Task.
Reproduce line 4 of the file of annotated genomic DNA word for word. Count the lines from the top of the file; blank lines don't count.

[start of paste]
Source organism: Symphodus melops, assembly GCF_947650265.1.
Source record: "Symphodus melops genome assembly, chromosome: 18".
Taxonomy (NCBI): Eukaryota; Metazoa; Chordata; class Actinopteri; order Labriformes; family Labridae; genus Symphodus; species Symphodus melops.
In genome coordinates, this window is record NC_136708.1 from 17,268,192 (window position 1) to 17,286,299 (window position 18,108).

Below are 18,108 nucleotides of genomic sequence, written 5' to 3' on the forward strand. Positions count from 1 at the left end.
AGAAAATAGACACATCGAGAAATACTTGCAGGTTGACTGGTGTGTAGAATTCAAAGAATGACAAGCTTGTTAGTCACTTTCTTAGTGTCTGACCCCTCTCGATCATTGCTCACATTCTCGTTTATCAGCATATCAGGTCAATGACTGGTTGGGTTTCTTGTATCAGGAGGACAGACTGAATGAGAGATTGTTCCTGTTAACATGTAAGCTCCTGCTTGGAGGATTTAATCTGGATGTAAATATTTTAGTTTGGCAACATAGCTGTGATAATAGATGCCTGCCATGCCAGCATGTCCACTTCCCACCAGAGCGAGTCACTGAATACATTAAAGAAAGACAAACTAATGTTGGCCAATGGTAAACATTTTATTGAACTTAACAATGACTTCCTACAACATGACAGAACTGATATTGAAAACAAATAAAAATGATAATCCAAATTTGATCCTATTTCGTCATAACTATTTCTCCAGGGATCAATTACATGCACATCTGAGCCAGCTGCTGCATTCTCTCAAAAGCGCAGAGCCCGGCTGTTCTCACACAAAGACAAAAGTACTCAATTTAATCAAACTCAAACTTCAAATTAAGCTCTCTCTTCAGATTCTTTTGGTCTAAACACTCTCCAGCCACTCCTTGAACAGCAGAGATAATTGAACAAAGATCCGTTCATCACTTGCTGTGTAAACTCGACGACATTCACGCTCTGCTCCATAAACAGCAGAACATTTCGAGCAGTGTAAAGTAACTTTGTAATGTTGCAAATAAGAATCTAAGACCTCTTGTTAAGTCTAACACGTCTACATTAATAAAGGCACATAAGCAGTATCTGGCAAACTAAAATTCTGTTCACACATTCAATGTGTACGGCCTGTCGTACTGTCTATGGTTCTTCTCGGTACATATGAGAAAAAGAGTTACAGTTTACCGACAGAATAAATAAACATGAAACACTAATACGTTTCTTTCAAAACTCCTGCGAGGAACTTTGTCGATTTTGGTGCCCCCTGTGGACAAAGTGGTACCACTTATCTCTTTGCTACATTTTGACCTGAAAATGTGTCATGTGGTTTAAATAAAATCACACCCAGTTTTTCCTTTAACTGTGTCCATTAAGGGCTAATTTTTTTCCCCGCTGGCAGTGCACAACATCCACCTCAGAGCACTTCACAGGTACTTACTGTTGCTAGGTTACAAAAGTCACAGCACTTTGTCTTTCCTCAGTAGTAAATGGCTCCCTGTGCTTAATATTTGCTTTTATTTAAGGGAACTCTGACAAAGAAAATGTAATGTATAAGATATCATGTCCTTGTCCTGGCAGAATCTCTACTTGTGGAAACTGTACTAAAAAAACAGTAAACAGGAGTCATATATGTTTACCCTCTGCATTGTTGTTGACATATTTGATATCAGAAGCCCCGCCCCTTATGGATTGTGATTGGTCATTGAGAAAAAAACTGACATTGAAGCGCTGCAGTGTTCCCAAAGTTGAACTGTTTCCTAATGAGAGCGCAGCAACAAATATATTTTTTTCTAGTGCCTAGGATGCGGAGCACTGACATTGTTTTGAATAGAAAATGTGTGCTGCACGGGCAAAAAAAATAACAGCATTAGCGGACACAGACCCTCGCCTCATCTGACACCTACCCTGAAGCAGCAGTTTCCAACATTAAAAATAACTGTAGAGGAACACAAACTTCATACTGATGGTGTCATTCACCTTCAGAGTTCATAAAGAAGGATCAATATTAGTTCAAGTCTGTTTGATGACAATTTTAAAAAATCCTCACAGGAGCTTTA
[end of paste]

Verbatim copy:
In genome coordinates, this window is record NC_136708.1 from 17,268,192 (window position 1) to 17,286,299 (window position 18,108).